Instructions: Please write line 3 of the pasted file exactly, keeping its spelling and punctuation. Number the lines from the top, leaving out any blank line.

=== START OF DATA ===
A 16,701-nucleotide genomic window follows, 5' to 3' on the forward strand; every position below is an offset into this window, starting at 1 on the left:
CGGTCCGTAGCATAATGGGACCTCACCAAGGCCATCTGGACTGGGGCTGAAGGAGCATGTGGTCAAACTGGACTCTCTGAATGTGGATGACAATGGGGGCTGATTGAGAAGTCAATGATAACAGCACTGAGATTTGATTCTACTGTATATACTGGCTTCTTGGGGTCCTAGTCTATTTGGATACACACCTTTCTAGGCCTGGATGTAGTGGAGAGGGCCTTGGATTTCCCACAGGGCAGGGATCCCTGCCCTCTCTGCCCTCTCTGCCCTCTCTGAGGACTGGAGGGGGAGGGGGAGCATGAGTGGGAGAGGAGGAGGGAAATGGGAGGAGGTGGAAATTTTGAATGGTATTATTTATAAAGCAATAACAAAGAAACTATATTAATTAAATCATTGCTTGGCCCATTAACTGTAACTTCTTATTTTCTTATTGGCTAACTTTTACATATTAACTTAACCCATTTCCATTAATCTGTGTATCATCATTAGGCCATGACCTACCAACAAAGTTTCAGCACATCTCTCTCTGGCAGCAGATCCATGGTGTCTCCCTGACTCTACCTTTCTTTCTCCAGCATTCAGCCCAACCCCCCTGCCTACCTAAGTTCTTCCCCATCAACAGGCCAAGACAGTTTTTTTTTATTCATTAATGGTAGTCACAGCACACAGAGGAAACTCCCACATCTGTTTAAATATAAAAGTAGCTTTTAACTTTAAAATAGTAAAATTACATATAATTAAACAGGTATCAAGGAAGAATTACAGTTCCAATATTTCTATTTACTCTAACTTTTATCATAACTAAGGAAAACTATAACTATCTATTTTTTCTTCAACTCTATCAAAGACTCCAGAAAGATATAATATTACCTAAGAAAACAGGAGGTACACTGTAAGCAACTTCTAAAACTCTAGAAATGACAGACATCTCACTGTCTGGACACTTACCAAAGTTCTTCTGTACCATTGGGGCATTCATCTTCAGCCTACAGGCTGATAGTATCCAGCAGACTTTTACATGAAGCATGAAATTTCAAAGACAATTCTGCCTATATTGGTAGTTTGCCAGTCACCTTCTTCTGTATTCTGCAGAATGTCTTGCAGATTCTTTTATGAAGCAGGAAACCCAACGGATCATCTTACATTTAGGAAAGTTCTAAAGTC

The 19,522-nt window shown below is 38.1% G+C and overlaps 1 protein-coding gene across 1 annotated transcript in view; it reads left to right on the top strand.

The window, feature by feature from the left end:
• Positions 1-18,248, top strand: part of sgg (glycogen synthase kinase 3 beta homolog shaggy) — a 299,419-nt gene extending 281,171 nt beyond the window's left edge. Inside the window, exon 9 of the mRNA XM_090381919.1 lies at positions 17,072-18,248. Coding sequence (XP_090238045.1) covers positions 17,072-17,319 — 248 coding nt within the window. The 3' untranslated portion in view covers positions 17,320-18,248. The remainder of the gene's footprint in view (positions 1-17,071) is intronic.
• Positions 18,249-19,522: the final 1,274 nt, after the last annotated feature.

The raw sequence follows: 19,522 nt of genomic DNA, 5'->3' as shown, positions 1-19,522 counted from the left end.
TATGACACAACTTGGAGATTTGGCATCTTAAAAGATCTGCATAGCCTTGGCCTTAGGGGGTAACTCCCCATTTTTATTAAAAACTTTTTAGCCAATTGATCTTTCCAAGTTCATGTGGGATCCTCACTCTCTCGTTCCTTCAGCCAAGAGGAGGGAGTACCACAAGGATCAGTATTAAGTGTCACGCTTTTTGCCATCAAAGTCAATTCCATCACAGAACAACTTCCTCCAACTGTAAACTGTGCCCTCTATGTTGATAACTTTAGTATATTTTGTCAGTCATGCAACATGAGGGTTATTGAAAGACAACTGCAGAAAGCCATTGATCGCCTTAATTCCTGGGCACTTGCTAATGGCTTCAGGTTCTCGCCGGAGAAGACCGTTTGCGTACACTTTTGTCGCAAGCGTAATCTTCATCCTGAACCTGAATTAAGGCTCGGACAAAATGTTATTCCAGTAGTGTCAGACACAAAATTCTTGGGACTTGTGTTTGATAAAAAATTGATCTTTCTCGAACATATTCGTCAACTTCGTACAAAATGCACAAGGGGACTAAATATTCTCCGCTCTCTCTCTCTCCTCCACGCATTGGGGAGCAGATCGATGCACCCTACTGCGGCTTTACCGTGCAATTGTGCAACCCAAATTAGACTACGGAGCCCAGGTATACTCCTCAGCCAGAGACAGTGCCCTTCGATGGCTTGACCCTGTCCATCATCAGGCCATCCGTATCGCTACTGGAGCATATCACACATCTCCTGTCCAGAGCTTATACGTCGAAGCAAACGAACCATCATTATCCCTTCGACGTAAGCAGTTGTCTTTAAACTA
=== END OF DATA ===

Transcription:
The 19,522-nt window shown below is 38.1% G+C and overlaps 1 protein-coding gene across 1 annotated transcript in view; it reads left to right on the top strand.